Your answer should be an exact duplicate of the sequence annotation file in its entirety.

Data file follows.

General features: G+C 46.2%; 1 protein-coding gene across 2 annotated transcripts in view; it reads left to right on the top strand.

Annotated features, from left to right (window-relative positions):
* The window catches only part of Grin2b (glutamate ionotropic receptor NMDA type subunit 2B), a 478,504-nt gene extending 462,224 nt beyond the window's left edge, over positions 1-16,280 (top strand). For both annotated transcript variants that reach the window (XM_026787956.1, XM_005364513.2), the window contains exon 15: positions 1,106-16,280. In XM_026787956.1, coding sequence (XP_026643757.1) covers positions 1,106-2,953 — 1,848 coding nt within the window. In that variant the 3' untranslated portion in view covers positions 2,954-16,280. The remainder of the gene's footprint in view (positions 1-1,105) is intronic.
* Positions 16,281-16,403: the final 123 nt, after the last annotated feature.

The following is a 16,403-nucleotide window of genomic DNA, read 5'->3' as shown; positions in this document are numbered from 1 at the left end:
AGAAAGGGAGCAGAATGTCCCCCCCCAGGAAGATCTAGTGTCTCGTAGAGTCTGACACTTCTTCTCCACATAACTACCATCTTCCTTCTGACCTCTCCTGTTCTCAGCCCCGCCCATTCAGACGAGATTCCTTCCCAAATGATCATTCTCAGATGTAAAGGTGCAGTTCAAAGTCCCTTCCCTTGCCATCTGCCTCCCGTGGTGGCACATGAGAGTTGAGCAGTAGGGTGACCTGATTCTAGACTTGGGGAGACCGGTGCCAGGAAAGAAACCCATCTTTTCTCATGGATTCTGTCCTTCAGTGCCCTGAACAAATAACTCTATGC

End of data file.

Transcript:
General features: G+C 46.2%; 1 protein-coding gene across 2 annotated transcripts in view; it reads left to right on the top strand.

Annotated features, from left to right (window-relative positions):
* The window catches only part of Grin2b (glutamate ionotropic receptor NMDA type subunit 2B), a 478,504-nt gene extending 462,224 nt beyond the window's left edge, over positions 1-16,280 (top strand). For both annotated transcript variants that reach the window (XM_026787956.1, XM_005364513.2), the window contains exon 15: positions 1,106-16,280. In XM_026787956.1, coding sequence (XP_026643757.1) covers positions 1,106-2,953 — 1,848 coding nt within the window. In that variant the 3' untranslated portion in view covers positions 2,954-16,280. The remainder of the gene's footprint in view (positions 1-1,105) is intronic.
* Positions 16,281-16,403: the final 123 nt, after the last annotated feature.

The following is a 16,403-nucleotide window of genomic DNA, read 5'->3' as shown; positions in this document are numbered from 1 at the left end:
AGAAAGGGAGCAGAATGTCCCCCCCCAGGAAGATCTAGTGTCTCGTAGAGTCTGACACTTCTTCTCCACATAACTACCATCTTCCTTCTGACCTCTCCTGTTCTCAGCCCCGCCCATTCAGACGAGATTCCTTCCCAAATGATCATTCTCAGATGTAAAGGTGCAGTTCAAAGTCCCTTCCCTTGCCATCTGCCTCCCGTGGTGGCACATGAGAGTTGAGCAGTAGGGTGACCTGATTCTAGACTTGGGGAGACCGGTGCCAGGAAAGAAACCCATCTTTTCTCATGGATTCTGTCCTTCAGTGCCCTGAACAAATAACTCTATGC